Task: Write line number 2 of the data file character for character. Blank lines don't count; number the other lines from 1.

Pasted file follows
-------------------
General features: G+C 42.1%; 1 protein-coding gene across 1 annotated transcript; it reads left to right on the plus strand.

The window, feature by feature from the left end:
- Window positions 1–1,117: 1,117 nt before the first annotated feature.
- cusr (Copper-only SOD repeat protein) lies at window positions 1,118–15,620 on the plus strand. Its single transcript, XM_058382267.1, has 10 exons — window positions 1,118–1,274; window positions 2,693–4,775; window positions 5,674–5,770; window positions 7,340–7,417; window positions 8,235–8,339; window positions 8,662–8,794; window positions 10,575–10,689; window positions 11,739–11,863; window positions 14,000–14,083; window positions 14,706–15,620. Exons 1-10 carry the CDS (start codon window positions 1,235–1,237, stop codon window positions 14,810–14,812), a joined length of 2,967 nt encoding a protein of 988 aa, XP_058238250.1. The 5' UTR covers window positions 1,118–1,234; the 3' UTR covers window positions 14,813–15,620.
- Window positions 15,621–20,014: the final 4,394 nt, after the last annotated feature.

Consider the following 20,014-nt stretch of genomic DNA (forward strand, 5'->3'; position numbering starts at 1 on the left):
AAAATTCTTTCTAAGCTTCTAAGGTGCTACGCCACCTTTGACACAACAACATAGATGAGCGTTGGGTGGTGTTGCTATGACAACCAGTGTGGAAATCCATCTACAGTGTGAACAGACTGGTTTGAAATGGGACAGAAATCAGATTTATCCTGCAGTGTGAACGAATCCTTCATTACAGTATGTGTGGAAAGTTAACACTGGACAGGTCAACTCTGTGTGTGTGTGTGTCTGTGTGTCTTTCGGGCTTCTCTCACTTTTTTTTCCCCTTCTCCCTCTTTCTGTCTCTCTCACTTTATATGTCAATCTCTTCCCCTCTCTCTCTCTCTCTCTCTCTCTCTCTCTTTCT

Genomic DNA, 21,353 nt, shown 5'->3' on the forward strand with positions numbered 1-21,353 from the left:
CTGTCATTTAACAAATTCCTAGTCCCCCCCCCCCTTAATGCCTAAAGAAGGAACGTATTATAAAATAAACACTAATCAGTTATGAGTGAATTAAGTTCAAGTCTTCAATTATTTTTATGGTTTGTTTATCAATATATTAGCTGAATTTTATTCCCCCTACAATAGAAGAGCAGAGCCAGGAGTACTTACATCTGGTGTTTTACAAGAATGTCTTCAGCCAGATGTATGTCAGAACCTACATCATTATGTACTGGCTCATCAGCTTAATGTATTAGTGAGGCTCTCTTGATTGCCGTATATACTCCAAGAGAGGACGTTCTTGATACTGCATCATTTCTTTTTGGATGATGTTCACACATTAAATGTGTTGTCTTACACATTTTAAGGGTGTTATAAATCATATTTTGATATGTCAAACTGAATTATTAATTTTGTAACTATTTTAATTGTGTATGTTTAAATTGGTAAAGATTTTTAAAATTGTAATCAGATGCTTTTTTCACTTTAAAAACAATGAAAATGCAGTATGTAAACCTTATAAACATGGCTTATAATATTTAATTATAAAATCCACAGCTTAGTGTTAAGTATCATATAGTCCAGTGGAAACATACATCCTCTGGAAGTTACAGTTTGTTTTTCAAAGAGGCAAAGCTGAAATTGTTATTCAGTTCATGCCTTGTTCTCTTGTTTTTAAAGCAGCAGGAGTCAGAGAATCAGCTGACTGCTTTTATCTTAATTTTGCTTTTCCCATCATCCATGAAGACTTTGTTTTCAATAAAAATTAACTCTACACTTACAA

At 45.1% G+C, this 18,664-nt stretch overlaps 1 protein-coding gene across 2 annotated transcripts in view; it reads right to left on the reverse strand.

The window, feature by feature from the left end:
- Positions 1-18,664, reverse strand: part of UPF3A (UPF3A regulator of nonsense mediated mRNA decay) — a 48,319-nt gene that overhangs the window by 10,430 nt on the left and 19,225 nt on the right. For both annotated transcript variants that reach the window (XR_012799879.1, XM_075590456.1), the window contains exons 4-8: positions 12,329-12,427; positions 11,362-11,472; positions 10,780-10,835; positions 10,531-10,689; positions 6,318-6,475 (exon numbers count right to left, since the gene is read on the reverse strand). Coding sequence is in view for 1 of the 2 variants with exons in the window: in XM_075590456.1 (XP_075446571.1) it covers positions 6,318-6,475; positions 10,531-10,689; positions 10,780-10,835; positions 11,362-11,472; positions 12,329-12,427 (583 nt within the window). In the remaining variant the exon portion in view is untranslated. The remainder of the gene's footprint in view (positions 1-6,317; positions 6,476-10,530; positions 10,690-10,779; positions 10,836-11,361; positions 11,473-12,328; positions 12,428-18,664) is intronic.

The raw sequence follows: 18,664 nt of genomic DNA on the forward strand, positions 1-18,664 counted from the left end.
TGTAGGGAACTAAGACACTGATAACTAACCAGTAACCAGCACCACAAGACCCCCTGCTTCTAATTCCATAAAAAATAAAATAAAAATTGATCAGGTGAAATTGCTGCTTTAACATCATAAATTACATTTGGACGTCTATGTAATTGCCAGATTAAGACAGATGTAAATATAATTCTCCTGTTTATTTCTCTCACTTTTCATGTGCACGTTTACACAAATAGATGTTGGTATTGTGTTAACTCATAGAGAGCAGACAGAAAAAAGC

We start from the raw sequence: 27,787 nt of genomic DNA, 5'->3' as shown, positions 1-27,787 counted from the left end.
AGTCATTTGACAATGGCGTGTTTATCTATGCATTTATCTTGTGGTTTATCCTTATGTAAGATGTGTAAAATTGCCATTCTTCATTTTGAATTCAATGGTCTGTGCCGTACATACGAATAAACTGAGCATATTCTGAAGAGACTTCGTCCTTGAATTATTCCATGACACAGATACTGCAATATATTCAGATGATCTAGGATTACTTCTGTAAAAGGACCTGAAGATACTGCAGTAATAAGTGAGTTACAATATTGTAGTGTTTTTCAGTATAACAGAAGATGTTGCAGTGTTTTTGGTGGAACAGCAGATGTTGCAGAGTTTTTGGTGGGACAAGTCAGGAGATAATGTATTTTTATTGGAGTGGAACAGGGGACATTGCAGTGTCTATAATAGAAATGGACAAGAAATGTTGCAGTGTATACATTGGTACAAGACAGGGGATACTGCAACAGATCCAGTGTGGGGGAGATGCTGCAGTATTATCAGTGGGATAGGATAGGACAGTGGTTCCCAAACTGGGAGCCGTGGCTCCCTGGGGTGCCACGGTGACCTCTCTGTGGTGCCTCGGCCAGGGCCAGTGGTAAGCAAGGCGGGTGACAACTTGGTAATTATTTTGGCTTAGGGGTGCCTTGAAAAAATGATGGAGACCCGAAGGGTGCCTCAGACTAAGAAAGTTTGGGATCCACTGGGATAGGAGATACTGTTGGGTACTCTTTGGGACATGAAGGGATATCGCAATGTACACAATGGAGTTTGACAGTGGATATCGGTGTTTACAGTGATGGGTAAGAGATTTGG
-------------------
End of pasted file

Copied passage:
The window, feature by feature from the left end: